IT was an act that left a Duncraig student dead and three teenagers sentenced to more than a quarter of their lives in detention.
It robbed a mother and father of their only son and left local high school students to comprehend a situation most their age will never experience in a lifetime.
For the perpetrators, aged 16 to 17, their moment of thoughtless fury will see them enter adulthood as prisoners.
A six-and-a-half year sentence for manslaughter offered little peace to parents Vaughan and Shelley De Campe who spent 2014 coming to terms with the bashing death of their 16-year-old son Quinn in a Balga park last year.
‘Regardless of the sentence handed down today, it will never change the fact our son lost his life in a cowardly and brutal attack perpetrated by juveniles,’ the De Campes said in a statement read by Quinn’s uncle Leon Myers outside court on Thursday.
‘It is us and our family that will live with this life sentence. Nothing will ever take away the pain of losing Quinn, our only child.’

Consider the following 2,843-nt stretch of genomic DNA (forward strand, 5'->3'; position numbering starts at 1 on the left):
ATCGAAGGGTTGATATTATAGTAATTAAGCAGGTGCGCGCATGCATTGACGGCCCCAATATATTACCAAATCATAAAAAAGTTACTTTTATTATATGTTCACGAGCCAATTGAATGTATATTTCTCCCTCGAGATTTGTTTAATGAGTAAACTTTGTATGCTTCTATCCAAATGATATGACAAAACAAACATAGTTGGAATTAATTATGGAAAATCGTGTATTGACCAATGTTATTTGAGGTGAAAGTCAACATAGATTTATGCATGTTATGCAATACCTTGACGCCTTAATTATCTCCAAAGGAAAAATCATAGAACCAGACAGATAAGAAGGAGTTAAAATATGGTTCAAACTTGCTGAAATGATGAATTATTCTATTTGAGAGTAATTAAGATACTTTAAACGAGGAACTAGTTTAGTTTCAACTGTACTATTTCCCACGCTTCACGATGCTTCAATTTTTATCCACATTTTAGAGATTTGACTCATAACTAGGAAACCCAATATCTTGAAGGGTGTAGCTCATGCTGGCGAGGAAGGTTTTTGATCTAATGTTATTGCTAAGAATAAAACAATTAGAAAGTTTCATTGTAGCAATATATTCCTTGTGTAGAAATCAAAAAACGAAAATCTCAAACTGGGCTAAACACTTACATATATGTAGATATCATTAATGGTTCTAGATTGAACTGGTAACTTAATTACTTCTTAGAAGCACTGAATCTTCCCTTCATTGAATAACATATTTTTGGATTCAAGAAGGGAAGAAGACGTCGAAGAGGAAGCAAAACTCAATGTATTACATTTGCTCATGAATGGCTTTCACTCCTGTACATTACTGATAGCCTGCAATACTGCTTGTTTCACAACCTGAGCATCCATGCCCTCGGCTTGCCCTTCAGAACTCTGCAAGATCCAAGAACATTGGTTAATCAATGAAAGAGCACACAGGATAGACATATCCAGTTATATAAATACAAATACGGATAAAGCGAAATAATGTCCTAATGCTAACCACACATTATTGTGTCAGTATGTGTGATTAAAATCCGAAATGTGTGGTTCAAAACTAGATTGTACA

The parents had won in a legal sense ” their son’s attackers would be punished for their crimes ” but what was to celebrate? Quinn’s death was senseless ” an attempted robbery gone fatally out of control at the hands of three children.
A fourth boy, who led Quinn into danger, was not sentenced for manslaughter, but received three-and-a-half year’s detention for aggravated armed robbery.
Quinn was deceived into thinking he would be sold marijuana that afternoon on December 22. Instead, he was robbed and beaten in an attack Judge Denis Reynolds described as an ‘extremely serious case of group violence’.
He was kicked with such force it left an imprint on his head and his attacker with an injured foot.
Quinn’s friends are left to deal with the tragedy in their own teenage way.
The RIP Quinn De Campe Facebook page, with a 3600-strong following, is inundated with photos and memories shared.
A video of Australian hip hop act Bliss and Eso shows loved ones cheering as the MCs give a shoutout to Quinn at a packed Perth gig earlier this year.
It’s kids left to mourn and celebrate the life of a friend. To try and make sense of the incomprehensible.
And it’s two parents who can only hope an influential legacy may come of the horrible situation.
‘It is important to discourage and hopefully diminish the prospect of senseless crimes we see all too often,’ the De Campes’ statement read.
‘Stay safe and look after each other.’